The point is, you do not need an organization, you just need to organize accurate data and start shopping it around. It also helps if this is done by someone who knows the milieu and who to poll.


Sabre is theatre.
Foil is art.
Epee is truth.
--attributed to Al Peters

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#9 2006-09-20 10:53:03

Akilles
Member
From: Saint Louis
Registered: 2006-06-06
Website

Re: One Step Closer to Extinction

Right.  I agree.  And tried to say so earlier. 

In fact, we have tried this a number of times over the years.  Sometimes successful, other times not.  The Negrini/Radelli sabre thing worked (almost - if you notice they have maded small changes here and there over the years now).  We recently approached one of the forges about blades and we thought we had made significant progress until the idea made its way far enough up the chain of command that it was dropped immediately.

There are a number of individuals who are out there trying their hands at clothing.  From what I have seen the initial product will cost approximately 50% more than what we are accustomed to.  Then again, we are accustomed to crap anyway.  I have no problem with paying for quality product.

Masks were raised as a possible chink in our plans here on this list a while back. Don't have many ideas about that myself.  Although, I have seen and used the masks that Robert MacPherson makes and I would love to have a few of those - maybe he could adjust them for sabres, too?

I'll try to dig up the info with the blade effort.  I think Alexis has most of that correspondence.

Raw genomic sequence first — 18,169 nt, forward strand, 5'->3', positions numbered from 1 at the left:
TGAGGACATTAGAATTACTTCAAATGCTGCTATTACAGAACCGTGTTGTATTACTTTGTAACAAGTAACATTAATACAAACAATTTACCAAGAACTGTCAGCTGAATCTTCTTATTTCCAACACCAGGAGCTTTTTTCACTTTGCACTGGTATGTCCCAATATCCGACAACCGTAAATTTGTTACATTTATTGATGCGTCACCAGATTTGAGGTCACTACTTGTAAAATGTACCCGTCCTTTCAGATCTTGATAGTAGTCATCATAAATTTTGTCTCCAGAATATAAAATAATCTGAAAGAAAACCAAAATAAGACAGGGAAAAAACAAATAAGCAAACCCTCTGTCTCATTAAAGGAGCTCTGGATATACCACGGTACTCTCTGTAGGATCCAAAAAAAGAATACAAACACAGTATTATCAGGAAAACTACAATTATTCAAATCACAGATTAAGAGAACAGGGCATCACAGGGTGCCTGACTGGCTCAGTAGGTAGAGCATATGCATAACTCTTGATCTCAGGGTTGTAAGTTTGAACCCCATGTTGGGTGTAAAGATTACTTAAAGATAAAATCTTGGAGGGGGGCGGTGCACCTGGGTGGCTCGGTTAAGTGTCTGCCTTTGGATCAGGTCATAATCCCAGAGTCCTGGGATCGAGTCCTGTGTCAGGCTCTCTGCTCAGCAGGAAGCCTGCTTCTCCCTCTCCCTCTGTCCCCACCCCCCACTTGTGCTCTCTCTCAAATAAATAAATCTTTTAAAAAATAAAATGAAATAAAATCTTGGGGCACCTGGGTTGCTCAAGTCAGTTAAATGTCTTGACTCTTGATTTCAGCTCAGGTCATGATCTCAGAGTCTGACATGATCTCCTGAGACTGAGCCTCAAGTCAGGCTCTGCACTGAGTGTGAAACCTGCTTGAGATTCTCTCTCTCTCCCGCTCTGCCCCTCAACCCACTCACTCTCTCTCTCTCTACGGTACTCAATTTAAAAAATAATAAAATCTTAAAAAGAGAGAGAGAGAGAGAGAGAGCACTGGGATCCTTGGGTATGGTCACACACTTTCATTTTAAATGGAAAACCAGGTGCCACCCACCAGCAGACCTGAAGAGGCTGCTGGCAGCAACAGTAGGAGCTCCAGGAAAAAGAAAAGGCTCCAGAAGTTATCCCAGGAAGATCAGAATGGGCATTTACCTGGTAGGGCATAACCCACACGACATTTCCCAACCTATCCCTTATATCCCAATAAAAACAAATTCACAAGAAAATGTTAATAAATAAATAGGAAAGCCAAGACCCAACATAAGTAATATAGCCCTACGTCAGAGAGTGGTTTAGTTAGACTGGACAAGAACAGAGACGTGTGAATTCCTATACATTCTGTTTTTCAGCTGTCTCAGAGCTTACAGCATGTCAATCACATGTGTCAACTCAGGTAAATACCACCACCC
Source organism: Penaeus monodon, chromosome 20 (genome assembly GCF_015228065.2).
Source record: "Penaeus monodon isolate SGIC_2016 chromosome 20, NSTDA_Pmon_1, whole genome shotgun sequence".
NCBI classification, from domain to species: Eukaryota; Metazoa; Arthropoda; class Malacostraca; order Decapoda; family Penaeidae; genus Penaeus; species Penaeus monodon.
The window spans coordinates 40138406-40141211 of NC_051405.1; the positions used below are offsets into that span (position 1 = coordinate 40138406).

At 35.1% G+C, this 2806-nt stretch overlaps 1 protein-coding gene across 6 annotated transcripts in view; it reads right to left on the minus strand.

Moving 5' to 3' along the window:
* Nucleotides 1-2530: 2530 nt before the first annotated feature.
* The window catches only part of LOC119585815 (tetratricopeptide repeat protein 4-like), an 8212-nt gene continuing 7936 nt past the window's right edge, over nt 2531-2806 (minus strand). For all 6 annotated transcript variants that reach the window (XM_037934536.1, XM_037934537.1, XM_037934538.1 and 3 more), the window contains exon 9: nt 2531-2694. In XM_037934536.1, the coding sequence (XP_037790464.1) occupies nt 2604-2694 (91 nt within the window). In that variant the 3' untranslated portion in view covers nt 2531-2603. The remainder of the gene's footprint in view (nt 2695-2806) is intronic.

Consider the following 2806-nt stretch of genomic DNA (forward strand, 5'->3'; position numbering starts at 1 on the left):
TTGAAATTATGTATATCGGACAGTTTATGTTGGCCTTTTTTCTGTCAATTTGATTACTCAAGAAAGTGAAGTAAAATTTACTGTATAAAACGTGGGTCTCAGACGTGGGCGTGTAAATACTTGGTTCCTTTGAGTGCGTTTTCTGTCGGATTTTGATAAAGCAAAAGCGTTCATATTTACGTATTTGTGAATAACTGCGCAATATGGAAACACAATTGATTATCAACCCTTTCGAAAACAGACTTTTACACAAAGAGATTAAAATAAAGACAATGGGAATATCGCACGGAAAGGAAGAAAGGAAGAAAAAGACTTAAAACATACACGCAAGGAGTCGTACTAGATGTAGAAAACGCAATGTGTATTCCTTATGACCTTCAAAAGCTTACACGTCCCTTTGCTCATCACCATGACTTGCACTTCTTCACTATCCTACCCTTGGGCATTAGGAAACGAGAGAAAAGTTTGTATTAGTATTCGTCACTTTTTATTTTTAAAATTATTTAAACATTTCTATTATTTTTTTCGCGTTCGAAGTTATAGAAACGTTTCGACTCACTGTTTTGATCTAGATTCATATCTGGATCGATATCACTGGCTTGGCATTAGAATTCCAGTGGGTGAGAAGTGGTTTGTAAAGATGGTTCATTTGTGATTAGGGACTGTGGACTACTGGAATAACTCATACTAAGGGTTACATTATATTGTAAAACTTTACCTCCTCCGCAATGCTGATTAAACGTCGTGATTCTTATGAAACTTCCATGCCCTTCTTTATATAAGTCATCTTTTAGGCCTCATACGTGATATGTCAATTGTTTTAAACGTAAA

The PdA's however are available in spades.  Either from Tom Rockwell/American Fencing or Dennis Graves.

I don't like the term 'dry'.  I think what we want, rather than a 'dry epee' is a proper dueling sword.  Similarly, we want properly forged foil blades.

Sometimes, as in our recent case, with the larger forges, you need to guaruntee a limited run to cover their costs.  This is where multiple salles participating in the project comes in handy.  I think Maestro Sullins coordinated some of this with the sabre project.

Again, I have no need for new orgs.  Please reread the OP.

Oh - and BTW - I have nothing against sports fencers (except bad fencing).  I was trying to limit my remarks to the USFA.  As an NGO and a promoter of fencing in this country it is a miserable failure and needs determined surgery.


all conditioned things decay - seek liberation diligently

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#10 2006-09-20 13:26:22

wleckie
Member
From: Soest, Germany
Registered: 2006-06-24
Website

Re: One Step Closer to Extinction

Withdrawn--BL

Last edited by wleckie (2006-09-22 23:47:34)


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#11 2006-09-20 16:37:46

Akilles
Member
From: Saint Louis
Registered: 2006-06-06
Website

Re: One Step Closer to Extinction

I think you are thinking too much, but thats not a crime.  Let me explain.